Salivary cortisol and sleep problems among civil servants

Åse Marie Hansen, Jane Frølund Thomsen, Anette Kaergaard, Henrik Albert Kolstad, Linda Kaerlev, Ole Mors, Reiner Ernst Rugulies, Jens Peter Bonde, Johan Hvid Andersen, Sigurd Mikkelsen

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OBJECTIVE: The present study used information from a field study conducted among 4489 civil servants (70% women) in Denmark in 2007. The purpose was to examine the association between sleep problems and salivary cortisol by using a cross-sectional design with repeated measures in a subsample three-month later. METHODS: Sleep problems during the past night and the past 4 weeks were assessed by a self-administered questionnaire on overall sleep quality, disturbed sleep, sleep length and awakening problems. Saliva samples were collected in a single day, using cotton tubes, 30min after awakening and again at 2000h. A subsample of 387 participants collected saliva samples three-month later at awakening, +20min and +40min after awakening and at 2000h. We adjusted for confounders related to sampling time, life style and personal characteristics, socioeconomic status and work aspects. RESULTS: Sleep problems during the past four weeks were associated with low morning and evening saliva cortisol concentrations: [-3.1% per score of disturbed sleep (p=.009); and -4.7% per score of awakening problems (p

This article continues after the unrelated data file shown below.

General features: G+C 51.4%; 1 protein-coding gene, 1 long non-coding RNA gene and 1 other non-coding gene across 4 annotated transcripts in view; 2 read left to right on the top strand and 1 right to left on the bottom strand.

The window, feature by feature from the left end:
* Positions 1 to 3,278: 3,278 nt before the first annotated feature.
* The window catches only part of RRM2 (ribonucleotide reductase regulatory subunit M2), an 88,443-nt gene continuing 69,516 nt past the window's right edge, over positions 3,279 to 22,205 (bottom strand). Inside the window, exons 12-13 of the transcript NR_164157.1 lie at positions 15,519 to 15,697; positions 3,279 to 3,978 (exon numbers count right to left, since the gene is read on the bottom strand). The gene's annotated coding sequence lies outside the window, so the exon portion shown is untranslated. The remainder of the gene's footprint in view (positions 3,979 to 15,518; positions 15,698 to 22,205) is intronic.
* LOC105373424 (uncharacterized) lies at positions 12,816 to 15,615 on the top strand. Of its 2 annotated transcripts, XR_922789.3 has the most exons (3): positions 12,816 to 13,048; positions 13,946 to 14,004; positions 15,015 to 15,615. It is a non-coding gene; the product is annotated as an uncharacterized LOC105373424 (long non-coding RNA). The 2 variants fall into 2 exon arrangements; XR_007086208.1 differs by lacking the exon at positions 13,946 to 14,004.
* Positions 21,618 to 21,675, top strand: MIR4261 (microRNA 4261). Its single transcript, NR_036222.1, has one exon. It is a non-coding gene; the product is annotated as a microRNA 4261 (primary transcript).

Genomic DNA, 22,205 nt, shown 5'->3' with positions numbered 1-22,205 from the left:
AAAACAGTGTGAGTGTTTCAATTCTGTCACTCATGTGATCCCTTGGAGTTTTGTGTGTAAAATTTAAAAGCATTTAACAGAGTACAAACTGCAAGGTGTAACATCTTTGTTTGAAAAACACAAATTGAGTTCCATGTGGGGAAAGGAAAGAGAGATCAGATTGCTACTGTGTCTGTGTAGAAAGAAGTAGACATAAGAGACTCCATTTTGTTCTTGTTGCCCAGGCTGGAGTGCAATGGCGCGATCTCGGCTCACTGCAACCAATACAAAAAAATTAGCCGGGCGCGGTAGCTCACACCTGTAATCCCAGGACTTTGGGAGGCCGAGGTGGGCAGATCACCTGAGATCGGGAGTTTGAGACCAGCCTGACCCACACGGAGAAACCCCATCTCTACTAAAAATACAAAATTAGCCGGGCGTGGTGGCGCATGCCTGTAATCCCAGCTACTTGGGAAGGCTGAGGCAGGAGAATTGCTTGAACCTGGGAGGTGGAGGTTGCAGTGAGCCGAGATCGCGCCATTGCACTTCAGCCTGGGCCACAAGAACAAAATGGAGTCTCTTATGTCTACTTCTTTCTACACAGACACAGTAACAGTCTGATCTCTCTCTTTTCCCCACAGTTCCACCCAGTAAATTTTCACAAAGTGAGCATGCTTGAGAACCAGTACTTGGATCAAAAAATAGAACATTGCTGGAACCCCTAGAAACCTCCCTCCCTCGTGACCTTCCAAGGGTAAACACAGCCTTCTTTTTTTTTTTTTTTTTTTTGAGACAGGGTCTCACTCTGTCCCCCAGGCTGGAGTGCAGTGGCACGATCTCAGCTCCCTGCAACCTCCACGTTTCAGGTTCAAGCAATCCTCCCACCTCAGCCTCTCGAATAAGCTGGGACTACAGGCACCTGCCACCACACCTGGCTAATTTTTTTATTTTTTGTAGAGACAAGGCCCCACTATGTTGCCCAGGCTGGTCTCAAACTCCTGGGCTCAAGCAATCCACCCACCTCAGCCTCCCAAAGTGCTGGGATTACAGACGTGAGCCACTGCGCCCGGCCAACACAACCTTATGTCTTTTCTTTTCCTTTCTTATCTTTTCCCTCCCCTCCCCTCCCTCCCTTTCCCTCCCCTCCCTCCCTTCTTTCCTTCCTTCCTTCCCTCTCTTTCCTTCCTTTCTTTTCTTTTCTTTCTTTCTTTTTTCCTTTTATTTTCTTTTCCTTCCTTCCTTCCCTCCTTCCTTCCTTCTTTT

Original languageEnglish
Issue number7
Pages (from-to)1086-1095
Publication statusPublished - 2012

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    Hansen, Å. M., Thomsen, J. F., Kaergaard, A., Kolstad, H. A., Kaerlev, L., Mors, O., Rugulies, R. E., Bonde, J. P., Andersen, J. H., & Mikkelsen, S. (2012). Salivary cortisol and sleep problems among civil servants. Psychoneuroendocrinology, 37(7), 1086-1095.